“He has not won us a game in two years. I expect players that have been around for a long time to be winning us games and setting standards. Otherwise we will invest in younger players who have long futures. We have good youngsters around,” Arthur had told ESPNCricinfo in April.
“I cannot fault Wahab when he has a ball in his hand but his work ethic around training is something needs to be looked at,” the South African had added.
Those statements by Arthur were made in April after the 33-year-old pacer was omitted from the list of the 25 probables for Pakistan’s tour of Ireland and England.
It was a strange statement given the left-armer’s display in his most recent Test for Pakistan. The fast bowler was the best performing Pakistan pacer in their loss to Sri Lanka in the second Test at Dubai last year with a five-wicket match haul.
With his advancing age, it would have been easy to assume that Wahab’s international career had come to a permanent halt after the remarks made by Arthur.
Amir’s wicketless display on the slow tracks of the UAE in the just concluded Asia Cup counted against him as the selectors announced the squad for the Australia series.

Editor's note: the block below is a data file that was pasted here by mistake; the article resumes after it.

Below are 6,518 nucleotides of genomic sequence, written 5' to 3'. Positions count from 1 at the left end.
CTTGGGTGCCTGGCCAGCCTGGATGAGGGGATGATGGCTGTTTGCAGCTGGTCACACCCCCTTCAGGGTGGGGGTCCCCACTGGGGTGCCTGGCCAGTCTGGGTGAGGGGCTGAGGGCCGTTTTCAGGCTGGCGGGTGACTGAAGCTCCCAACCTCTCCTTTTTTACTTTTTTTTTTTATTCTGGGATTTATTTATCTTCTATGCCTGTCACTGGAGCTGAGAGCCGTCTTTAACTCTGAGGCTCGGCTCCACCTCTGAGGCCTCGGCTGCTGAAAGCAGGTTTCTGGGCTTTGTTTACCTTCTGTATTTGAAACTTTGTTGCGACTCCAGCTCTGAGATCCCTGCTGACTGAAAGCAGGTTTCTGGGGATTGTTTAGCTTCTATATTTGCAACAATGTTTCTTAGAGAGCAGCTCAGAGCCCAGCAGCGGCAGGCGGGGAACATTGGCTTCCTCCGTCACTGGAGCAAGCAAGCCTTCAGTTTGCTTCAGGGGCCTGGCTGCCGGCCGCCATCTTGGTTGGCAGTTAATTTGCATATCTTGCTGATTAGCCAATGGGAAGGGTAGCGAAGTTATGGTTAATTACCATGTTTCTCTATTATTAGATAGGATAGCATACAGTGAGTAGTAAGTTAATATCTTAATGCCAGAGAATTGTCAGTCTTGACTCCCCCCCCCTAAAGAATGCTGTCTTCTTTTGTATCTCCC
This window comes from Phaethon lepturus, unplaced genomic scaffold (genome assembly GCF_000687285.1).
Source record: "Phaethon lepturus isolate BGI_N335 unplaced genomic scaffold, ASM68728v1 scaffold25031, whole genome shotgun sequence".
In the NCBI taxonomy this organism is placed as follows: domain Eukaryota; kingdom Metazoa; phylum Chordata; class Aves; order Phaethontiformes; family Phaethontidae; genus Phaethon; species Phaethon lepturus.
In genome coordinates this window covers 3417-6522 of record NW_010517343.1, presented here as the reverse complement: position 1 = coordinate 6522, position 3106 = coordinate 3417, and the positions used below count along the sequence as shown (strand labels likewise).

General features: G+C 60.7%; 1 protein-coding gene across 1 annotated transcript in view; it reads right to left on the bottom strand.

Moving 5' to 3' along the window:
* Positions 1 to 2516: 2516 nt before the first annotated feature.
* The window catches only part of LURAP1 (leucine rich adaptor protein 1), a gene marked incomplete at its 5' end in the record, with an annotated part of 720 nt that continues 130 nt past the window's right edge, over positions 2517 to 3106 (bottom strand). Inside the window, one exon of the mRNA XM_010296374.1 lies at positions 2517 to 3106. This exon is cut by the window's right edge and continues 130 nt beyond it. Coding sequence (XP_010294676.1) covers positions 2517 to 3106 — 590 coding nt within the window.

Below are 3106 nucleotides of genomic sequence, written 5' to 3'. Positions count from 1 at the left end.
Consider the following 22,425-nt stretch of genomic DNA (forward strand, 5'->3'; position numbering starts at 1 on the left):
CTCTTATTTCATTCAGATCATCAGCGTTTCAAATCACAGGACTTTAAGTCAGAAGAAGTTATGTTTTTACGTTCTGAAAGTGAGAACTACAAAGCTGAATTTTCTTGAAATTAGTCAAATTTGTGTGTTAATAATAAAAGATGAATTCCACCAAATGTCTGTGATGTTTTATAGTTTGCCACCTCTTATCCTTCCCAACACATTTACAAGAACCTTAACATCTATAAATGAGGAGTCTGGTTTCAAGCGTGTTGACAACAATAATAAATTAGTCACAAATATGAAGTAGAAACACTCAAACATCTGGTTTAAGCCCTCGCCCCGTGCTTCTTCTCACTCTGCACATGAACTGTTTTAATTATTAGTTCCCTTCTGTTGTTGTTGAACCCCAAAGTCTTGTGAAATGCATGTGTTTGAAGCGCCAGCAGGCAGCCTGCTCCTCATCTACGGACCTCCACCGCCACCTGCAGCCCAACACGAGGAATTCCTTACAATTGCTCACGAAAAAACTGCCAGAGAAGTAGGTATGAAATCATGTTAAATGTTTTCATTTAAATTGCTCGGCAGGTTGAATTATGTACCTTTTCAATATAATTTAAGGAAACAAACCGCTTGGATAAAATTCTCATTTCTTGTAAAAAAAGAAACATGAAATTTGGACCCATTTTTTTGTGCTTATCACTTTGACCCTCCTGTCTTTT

Wahab’s return to the squad seems justified given his ‘work ethic’ on the pitch.
As Arthur admitted, Wahab’s work ethic with the ball in hand cannot be doubted. Often he has bowled tireless spells on lifeless pitches and conjured something out of nothing.
His fiery spell against Shane Watson at the 2015 ICC World Cup clash against Australia is still fresh in the memory of fans.
His record in Tests held in the UAE speak for itself. In seven Tests Wahab has played on UAE soil, he has picked up 25 wickets at an average of just over 30. In comparison, Amir’s returns in the UAE are a dismal seven wickets from four games at an average of 56.42.
Amir’s ineffectiveness on UAE pitches came to the fore in the Asia Cup. That might be the only reason behind Wahab’s return for now but the two Test series presents him with a chance to work his way back into contention for the 2019 World Cup in England.
“At the moment, being selected for the 2019 World Cup for Pakistan and performing well is my main, and only, priority at this time. There is also the 2020 World T20 on the horizon but I am firmly focused on playing in the 2019 World Cup at the moment,” he had told PakPassion.net in August.
Pakistan’s leading wicket taker in the 2015 World Cup, Wahab’s return to the side might not have come in the ODI format but the Australia Tests could be his chance to prove Arthur wrong with regards to his work ethic in training.
The 2019 World Cup is less than a year away but there is enough time for Wahab to make that dream come true.
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